For the first 20 years profits rolled in, but by 1998 tenants had begun leaving Rolling Acres. One of the mall's largest financiers, Nomura Assets Securities Corporation, had its credit rating downgraded and fingers began to point at the shopping mall's dwindling sales as part of the firm's problem.
Rolling Acres was left vacant for years and looters stripped the once prosperous mall of its former glory. The building was eventually demolished between 2016 and 2019 after the City Council decided it posed a danger to residents: In 2011 a serial killer murdered and buried his victim behind the mall.
Amazon announced in July 2019 it acquired the land where the Rolling Acres Mall had been and by November 2020 the retail giant had opened a new distribution center. With at least 1,500 new jobs at Amazon other businesses have opened nearby, in an area that had become a ghost town as the mall met its demise.
The original mall had two levels with more than 200 stores spread across 1.6 million square feet of space. It reportedly cost around $40 million to build, the equivalent of almost $198 million in 2022. At its grand opening Randall Park Mall had five department stores.
The death of then-owner Edward DeBartolo in late 1994 is said to have marked the beginning of the end for the mall. Various management companies attempted, but ultimately failed, to revive the once-popular shopping destination.
In 2000 the mall's occupancy rate had climbed to 92% after slipping in the late 1990s. This sparked hope that the site could recover – but by 2001 the future of Randall Park Mall looked much bleaker as JCPenney became the latest department store to close up shop due to falling sales.
In 2002 then-owner Simon Property Group allowed a mortgage company to take over the property rights in lieu of foreclosure. In the same year tragedy struck the mall when a Dillard’s security guard killed a shoplifter and was sentenced to three years in prison. Dillard's closed its store in 2003 citing poor sales. However, many reports speculate that a $2.8 million lawsuit filed by the victim's mother was actually responsible for the closure.
By 2004 around 50% of the mall was empty. Locals reportedly kept their distance due to safety concerns over the structure, which was quickly becoming dilapidated. Randall Park Mall was sold to Whichard Real Estate for $6 million that year. Multiple buyers had considered the property. This included a South African developer who planned on purchasing Randall Park and other abandoned malls in the hope of restoring them to their former glory, but all the deals fizzled out.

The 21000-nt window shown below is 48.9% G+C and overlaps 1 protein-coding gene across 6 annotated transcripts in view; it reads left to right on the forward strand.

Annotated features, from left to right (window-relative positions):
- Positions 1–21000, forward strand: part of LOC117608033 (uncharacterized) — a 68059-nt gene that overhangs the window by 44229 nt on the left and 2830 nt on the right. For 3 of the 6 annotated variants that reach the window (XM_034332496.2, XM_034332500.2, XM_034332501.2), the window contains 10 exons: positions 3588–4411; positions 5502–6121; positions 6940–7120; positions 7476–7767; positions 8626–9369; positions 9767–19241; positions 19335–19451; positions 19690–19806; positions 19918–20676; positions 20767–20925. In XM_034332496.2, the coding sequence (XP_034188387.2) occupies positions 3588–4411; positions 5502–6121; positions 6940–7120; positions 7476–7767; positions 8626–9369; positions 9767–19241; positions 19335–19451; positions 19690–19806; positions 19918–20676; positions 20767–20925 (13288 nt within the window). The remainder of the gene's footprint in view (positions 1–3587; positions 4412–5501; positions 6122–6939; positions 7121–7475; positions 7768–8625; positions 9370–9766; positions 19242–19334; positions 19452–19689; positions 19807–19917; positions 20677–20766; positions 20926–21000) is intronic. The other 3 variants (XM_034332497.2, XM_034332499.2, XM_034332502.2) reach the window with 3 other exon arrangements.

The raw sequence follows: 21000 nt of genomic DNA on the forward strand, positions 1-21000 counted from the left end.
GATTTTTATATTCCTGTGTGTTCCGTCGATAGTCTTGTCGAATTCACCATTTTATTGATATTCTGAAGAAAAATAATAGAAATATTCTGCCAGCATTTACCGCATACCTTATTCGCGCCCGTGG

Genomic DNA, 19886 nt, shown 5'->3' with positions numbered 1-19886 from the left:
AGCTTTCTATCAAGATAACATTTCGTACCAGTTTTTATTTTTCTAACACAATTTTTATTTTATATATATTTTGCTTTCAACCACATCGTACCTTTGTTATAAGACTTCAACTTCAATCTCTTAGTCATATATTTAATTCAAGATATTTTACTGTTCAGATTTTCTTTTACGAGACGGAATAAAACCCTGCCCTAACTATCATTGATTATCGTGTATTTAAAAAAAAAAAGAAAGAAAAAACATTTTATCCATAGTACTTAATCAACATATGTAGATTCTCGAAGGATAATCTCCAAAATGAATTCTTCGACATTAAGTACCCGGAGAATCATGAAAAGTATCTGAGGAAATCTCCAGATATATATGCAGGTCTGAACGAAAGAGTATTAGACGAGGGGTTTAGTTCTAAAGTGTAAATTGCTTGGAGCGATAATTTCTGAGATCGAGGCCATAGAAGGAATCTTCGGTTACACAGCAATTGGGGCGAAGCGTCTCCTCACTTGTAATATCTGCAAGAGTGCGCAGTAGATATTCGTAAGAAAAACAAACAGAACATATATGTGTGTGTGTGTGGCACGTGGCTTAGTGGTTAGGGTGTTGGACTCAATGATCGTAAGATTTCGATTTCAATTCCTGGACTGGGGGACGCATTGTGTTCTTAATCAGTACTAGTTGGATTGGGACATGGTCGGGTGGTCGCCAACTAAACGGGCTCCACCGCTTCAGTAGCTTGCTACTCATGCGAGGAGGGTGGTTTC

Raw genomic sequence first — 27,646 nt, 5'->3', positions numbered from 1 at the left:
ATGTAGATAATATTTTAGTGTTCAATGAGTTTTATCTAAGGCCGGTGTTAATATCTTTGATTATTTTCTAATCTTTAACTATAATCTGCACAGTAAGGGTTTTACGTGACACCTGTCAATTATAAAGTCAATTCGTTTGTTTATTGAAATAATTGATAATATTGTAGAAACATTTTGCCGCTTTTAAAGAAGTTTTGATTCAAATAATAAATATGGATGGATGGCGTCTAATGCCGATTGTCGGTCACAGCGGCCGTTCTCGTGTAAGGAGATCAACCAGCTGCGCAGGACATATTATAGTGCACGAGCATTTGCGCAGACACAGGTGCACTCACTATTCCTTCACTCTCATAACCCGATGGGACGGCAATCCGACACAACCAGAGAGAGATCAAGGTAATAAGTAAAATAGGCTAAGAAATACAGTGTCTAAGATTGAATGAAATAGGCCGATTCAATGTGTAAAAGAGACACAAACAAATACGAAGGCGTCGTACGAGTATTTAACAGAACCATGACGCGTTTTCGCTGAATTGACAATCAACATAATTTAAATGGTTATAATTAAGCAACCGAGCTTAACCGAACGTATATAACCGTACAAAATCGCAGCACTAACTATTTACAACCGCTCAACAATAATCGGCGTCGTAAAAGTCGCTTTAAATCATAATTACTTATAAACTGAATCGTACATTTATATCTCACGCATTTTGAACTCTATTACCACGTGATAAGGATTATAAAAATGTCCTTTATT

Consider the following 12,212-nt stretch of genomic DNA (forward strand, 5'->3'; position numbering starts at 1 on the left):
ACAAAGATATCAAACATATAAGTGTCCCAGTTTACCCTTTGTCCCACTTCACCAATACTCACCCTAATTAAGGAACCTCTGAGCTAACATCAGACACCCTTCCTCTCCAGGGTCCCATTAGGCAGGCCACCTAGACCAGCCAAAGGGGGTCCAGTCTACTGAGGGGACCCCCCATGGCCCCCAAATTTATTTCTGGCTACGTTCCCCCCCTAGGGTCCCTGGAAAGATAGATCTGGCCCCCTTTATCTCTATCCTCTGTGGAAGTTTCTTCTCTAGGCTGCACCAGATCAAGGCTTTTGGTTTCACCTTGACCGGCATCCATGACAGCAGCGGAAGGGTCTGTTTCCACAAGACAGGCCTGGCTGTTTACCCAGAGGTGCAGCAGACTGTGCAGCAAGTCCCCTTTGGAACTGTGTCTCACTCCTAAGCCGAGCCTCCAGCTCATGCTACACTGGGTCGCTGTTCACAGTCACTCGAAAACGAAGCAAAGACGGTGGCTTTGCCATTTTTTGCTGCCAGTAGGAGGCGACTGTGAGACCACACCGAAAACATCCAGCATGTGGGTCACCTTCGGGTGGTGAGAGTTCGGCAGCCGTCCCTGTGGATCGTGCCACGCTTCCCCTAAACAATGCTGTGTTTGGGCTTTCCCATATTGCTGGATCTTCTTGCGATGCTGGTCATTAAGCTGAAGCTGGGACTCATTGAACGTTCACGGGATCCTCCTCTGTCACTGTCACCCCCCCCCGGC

After the recession drove the mall further into the ground, Randall Park shut its doors for good in 2009. Five years later demolition work began, with just a single store still open for business, a free-standing Burlington Coat Factory that then closed in 2015.
When the Hawthorne Plaza Mall opened in 1977 it was a popular shopping destination for the residents of this Los Angeles suburb. Just 20 years later, however, its tenants had all left.
Since the mall closed its doors in 1999 various development plans have been put forward ranging from outlet malls to office complexes. Pictured is the shell of a former Thom McAn shoe store located in the mall.
Currently the mall's parking lot is used to store Tesla vehicles. The building has also provided an apocalyptic backdrop in music videos for singers including Beyoncé and Taylor Swift, as well as for films such as Minority Report, The Fast and the Furious: Tokyo Drift, and Gone Girl.
In November 2021 the City of Hawthorne sued the mall's owner, saying the abandoned shopping center is a blight on the community and dangerous. Just two months later a fire broke out, possibly from a pile of garbage in one of the mall's underground parking facilities. But as of 2022, no plans have been put into motion and the redevelopment has been permanently put on hold.